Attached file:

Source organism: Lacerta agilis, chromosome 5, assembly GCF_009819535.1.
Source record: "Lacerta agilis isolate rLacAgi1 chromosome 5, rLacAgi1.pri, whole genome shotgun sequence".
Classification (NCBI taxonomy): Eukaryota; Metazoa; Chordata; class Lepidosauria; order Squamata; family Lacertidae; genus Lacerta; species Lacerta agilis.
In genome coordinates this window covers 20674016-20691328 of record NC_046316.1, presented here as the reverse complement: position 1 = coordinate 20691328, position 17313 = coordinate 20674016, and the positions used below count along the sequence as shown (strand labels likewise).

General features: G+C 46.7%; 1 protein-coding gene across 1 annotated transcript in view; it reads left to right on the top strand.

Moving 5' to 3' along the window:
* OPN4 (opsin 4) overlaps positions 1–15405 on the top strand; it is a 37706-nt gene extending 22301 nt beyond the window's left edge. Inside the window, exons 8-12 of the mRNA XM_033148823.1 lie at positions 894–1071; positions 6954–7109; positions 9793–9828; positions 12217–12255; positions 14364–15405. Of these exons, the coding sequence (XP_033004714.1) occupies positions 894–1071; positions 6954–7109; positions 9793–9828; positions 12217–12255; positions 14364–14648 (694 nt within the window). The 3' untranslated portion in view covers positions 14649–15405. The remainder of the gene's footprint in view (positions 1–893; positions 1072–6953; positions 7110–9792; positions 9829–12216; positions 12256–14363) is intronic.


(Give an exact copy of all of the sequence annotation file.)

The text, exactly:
Source organism: Lacerta agilis, chromosome 5, assembly GCF_009819535.1.
Source record: "Lacerta agilis isolate rLacAgi1 chromosome 5, rLacAgi1.pri, whole genome shotgun sequence".
Classification (NCBI taxonomy): Eukaryota; Metazoa; Chordata; class Lepidosauria; order Squamata; family Lacertidae; genus Lacerta; species Lacerta agilis.
In genome coordinates this window covers 20674016-20691328 of record NC_046316.1, presented here as the reverse complement: position 1 = coordinate 20691328, position 17313 = coordinate 20674016, and the positions used below count along the sequence as shown (strand labels likewise).

General features: G+C 46.7%; 1 protein-coding gene across 1 annotated transcript in view; it reads left to right on the top strand.

Moving 5' to 3' along the window:
* OPN4 (opsin 4) overlaps positions 1–15405 on the top strand; it is a 37706-nt gene extending 22301 nt beyond the window's left edge. Inside the window, exons 8-12 of the mRNA XM_033148823.1 lie at positions 894–1071; positions 6954–7109; positions 9793–9828; positions 12217–12255; positions 14364–15405. Of these exons, the coding sequence (XP_033004714.1) occupies positions 894–1071; positions 6954–7109; positions 9793–9828; positions 12217–12255; positions 14364–14648 (694 nt within the window). The 3' untranslated portion in view covers positions 14649–15405. The remainder of the gene's footprint in view (positions 1–893; positions 1072–6953; positions 7110–9792; positions 9829–12216; positions 12256–14363) is intronic.